The pandemic has taught many small and medium-sized law firms about the benefits of delivering services that suit their clients, rather than themselves, Law Society research has found.
Covid proved an unexpected financial boon after the initial gloom, with 69% of the firms that took part in the law management section’s annual financial benchmarking survey  reporting year-on-year fee growth in 2021, with 40% seeing growth of over 10%; 75% saw profits increase.
“Our experience is that many firms have continued to see strong financial performance into 2022, as workflow remains strong in most areas,” the study said.
“However, the challenge is going to be maintaining the increased levels of profitability over the coming months and years.”
There were pressures to raise salaries to retain and attract staff, along with large increases in professional indemnity insurance premiums and the rise in employer national insurance earlier this month.
The report, drafted by accountants Hazlewoods, found “genuine belief that the new efficiencies that remote working can bring are real”, along with a recognition that staff wellbeing and motivation was higher where there were offered more flexible working arrangements.
It said Covid has shifted client expectations “away from what can be long face-to-face meetings every time, and more towards swifter overall service levels”, with people’s greater use of technology paving the way for “greatly improved ways of both sharing and executing legal documents electronically”.
Further, communication methods have become more auditable, with improved electronic working, “thereby improving service levels and reducing risk”.
The pandemic has ushered in greater willingness in law firms to try new approaches, “and as a result, belief has accelerated that they can give rise to efficiency gains, better service and a generally improved working life”.
The report concluded: “Many firms are now starting to focus on designing client experiences to actually suit the client, and not just to suit themselves, and in doing this are finding that delivering services that suit the client better are actually more efficient anyway.”
The report, now in its 21st year, is one of the largest of its type, the 206 law firms taking part comprising almost 12,500 partners and employees with a combined fee income of £1.1bn.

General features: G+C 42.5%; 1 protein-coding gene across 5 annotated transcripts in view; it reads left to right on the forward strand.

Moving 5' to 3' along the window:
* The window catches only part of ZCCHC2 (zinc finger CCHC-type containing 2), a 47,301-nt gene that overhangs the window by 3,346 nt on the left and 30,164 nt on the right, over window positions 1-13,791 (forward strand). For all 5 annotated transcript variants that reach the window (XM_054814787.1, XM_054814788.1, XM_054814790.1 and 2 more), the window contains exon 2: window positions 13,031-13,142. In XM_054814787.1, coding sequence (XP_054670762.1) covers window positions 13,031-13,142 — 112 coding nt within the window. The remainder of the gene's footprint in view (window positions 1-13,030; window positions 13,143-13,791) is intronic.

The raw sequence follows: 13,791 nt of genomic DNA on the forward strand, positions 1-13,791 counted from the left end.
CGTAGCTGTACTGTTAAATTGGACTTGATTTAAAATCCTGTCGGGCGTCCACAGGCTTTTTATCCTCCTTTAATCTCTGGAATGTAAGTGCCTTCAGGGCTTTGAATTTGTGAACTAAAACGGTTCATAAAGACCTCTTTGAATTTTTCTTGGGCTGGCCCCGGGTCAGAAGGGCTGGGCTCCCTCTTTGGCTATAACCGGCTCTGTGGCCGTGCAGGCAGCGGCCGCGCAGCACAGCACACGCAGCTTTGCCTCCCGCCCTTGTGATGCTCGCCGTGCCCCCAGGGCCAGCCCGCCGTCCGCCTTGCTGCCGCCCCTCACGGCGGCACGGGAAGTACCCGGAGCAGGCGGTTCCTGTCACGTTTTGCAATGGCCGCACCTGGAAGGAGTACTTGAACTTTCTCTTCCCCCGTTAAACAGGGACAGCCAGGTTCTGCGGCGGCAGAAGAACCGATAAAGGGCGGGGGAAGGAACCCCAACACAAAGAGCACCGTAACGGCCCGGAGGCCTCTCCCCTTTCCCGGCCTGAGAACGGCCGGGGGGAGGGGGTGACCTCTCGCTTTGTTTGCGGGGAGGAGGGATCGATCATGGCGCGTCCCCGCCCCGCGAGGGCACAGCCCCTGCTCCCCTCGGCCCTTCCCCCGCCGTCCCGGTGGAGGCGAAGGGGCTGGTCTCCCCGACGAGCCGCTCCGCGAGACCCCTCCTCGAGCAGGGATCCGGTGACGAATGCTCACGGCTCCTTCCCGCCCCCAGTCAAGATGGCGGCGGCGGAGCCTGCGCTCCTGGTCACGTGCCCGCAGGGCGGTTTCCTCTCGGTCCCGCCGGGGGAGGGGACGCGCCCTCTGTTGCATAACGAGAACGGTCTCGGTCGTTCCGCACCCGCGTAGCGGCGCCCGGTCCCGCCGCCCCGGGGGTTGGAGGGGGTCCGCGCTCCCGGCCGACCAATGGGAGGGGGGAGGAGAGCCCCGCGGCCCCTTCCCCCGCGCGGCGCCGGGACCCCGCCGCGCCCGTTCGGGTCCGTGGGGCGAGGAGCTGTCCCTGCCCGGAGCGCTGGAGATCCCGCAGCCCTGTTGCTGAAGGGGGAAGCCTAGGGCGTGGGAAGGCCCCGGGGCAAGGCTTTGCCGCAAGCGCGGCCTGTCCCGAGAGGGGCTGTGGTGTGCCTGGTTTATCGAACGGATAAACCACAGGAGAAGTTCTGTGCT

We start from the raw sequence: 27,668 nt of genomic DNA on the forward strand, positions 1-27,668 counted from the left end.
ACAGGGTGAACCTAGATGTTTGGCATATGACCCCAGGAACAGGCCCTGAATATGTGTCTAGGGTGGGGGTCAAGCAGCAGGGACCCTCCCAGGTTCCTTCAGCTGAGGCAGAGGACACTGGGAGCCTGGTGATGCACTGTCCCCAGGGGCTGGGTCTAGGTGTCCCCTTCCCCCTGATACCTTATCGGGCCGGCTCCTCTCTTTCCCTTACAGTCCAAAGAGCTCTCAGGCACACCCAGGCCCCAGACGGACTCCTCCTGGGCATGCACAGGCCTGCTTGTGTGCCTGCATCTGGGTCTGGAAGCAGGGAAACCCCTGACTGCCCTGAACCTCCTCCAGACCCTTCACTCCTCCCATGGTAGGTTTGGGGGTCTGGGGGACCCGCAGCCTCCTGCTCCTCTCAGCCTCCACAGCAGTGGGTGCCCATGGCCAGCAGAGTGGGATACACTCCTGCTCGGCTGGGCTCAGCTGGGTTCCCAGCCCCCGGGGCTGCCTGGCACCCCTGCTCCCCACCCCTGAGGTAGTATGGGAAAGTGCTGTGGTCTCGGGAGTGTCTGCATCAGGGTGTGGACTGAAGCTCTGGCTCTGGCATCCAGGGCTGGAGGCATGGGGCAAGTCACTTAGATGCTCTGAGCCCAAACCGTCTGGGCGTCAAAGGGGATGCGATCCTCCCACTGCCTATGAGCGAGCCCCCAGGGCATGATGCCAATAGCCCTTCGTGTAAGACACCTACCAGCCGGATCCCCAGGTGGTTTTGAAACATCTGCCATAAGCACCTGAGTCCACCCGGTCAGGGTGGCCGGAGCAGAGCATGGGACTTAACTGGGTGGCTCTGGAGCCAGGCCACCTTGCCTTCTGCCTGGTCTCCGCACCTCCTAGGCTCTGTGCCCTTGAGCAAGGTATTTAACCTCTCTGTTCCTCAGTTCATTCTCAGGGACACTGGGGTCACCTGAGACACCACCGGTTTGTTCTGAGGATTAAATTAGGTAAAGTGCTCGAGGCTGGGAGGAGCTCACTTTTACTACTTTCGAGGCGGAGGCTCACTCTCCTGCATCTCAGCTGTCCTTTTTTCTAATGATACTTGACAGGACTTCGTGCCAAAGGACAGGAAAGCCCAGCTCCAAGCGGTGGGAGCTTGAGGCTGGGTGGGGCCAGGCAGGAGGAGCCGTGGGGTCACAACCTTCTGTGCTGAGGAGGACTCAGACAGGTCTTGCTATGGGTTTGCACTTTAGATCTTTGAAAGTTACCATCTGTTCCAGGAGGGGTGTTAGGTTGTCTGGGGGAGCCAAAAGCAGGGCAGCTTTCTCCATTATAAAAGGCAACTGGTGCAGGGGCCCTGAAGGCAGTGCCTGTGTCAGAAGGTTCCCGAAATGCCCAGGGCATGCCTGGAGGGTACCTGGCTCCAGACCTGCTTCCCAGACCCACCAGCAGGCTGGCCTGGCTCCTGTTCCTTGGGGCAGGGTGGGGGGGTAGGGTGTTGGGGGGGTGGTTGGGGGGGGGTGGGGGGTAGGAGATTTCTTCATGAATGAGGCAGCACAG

Fee income increased by a median of 6.2% between 2020 and 2021, the strongest growth for seven years. Firms across all regions of England and Wales experienced the growth, and fees were up in most work types too, especially residential conveyancing and employment.
“In our experience, most conveyancing firms increased their fee rates several times during 2021 and have not reduced them since,” researchers noted.
Salary costs as a percentage of fee income fell, which the report attributed to furlough, delays in awarding pay reviews and promotions, and fees per fee-earner rising by more than the increase in salaries.
Non-salary overheads as a proportion of fee income also fell, with cuts in marketing, accommodation and other premises costs.
While median fee income per equity partner rose 8.3% in 2021 to £825,331, the median cost of a fee-earner was up only 2.6% to £59,438.
Median spend on support staff dropped marginally to £23,957 per fee-earner, while the median spend on non-salary overheads per fee-earner rose 2% to £38,293. As a proportion of fee income, non-salary overheads reduced from 30% to 28%.
Total year-end lock-up days (WIP and debtors combined) also fell, from 142 days to 135.
The median hourly cost of a fee-earner (based on 1,100 chargeable hours per year) was £110.63, compared to median hourly fees of £122.54.
Median net profit per equity partner (before deducting notional salaries for partners) jumped 39% to £203,199; adjusted to include a notional salary cost and also notional interest on partner capital, to create the ‘super profit’, the figure nearly doubled over the previous year to £102,097.
Just 11% of firm reported a ‘super loss’ in 2021 – the lowest seen for many years.
This all meant that firms’ financial stability has improved significantly – partners’ total drawings exceeded profits in only 11% of firms in 2021, compared to around a third in each of the previous four years.
Some 83% firms claimed furlough money and 11% of them either have or intended to repay it. Three-quarters borrowed money through either the Bounce Back Loan Scheme or the Coronavirus Business Interruption Loan Scheme – the median amounts were £50,000 and £350,000 respectively – but many firms have still not used the money, preferring to hold onto it ‘just in case’.
The report said some firms used the money to fund their professional indemnity premiums, as the interest rates were generally lower than more traditional funding options.